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Haemophilus influenzae: an underrated cause of vulvovaginitis in young girls.
  1. R A Cox
  1. Kettering General Hospital NHS Trust, Northants, UK.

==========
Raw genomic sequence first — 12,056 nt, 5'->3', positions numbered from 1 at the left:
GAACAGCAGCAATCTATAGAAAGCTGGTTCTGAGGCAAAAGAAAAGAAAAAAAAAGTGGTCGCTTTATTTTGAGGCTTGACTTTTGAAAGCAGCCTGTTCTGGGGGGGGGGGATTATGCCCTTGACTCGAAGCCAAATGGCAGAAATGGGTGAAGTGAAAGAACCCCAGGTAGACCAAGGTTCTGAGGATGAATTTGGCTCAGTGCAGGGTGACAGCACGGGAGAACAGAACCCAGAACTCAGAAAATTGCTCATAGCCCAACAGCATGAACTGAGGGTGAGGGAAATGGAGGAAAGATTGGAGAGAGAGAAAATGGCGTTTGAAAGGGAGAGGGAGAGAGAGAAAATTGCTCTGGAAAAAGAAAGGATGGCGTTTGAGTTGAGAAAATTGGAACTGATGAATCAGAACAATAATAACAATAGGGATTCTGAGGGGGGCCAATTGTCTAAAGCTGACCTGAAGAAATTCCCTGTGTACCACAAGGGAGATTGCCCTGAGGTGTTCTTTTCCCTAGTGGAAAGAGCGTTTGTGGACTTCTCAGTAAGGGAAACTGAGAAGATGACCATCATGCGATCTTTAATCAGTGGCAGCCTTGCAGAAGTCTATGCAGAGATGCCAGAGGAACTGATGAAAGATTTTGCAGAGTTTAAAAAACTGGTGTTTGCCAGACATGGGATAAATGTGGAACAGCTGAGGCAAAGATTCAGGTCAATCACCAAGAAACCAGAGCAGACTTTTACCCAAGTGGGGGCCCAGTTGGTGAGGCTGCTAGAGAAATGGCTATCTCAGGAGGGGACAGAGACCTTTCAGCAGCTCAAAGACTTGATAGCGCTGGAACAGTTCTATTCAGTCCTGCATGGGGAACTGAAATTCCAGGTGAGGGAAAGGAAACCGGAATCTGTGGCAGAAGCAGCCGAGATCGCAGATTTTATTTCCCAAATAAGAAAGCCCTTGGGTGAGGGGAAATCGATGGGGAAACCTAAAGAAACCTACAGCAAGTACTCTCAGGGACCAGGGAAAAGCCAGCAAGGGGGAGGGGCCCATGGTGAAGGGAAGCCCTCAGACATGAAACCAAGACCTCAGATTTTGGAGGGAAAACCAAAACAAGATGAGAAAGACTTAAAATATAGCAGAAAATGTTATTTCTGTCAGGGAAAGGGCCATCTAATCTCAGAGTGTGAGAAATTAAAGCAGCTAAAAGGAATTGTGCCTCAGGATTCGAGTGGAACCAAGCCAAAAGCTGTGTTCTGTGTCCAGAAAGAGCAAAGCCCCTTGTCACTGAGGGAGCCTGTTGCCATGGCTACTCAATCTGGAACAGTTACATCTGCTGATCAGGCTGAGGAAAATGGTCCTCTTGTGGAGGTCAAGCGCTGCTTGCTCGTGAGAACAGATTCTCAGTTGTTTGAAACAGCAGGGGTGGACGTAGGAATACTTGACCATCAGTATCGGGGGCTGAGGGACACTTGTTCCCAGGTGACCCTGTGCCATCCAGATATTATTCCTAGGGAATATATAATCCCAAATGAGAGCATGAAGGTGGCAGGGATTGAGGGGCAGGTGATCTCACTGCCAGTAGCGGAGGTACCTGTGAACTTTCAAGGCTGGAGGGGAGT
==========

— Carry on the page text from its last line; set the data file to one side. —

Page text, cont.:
AIMS: To establish the common pathogens associated with infective vulvovaginitis in young girls in the local population and to determine current management of this condition. METHODS: A prospective laboratory based survey was carried out over 19 months. A questionnaire was then sent to local general practitioners and hospital doctors. RESULTS: One hundred and six swabs were received during the study period of which 43 (40.5%) yielded organisms recognised as causes of vulvovaginitis. The most common pathogen was group A beta haemolytic streptococcus (19), with Haemophilus influenzae the second most common (11). Candida was isolated on nine occasions. The users' questionnaire had an overall response rate of 52%. Forty one per cent of respondents nominated candida as the most common cause of this condition. Forty six per cent were aware that beta haemolytic streptococci caused juvenile vulvovaginitis, but only four (3.6%) knew that H influenzae was a possible pathogen. The most popular agent for empirical treatment of vulvovaginitis was topical clotrimazole cream, although 24 respondents (22%) prescribed antibiotics that are active against both group A beta haemolytic streptococci and H influenzae. CONCLUSIONS: Although H influenzae is the second most common infective cause of juvenile vulvovaginitis in the local population, most doctors managing these patients were unaware of its importance and may not be prescribing appropriate empirical treatment.

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